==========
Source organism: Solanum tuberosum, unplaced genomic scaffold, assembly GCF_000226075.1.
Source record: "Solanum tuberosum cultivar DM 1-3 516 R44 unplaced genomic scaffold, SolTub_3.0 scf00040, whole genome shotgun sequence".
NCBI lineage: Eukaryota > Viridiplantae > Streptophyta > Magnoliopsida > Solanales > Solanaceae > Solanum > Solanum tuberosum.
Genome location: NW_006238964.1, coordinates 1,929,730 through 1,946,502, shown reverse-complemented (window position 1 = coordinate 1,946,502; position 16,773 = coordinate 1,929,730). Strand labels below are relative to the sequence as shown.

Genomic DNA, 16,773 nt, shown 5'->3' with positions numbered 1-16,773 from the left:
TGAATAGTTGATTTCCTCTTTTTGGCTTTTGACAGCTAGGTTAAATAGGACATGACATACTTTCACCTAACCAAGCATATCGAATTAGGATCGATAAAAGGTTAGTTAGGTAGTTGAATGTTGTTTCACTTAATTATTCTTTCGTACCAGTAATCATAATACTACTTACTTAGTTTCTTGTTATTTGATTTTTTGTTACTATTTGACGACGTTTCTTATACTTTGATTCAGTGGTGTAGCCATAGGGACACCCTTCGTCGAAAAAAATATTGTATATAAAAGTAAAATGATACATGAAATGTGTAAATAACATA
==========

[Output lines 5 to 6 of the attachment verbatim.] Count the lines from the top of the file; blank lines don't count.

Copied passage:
Genomic DNA, 16,773 nt, shown 5'->3' with positions numbered 1-16,773 from the left:
TGAATAGTTGATTTCCTCTTTTTGGCTTTTGACAGCTAGGTTAAATAGGACATGACATACTTTCACCTAACCAAGCATATCGAATTAGGATCGATAAAAGGTTAGTTAGGTAGTTGAATGTTGTTTCACTTAATTATTCTTTCGTACCAGTAATCATAATACTACTTACTTAGTTTCTTGTTATTTGATTTTTTGTTACTATTTGACGACGTTTCTTATACTTTGATTCAGTGGTGTAGCCATAGGGACACCCTTCGTCGAAAAAAATATTGTATATAAAAGTAAAATGATACATGAAATGTGTAAATAACATA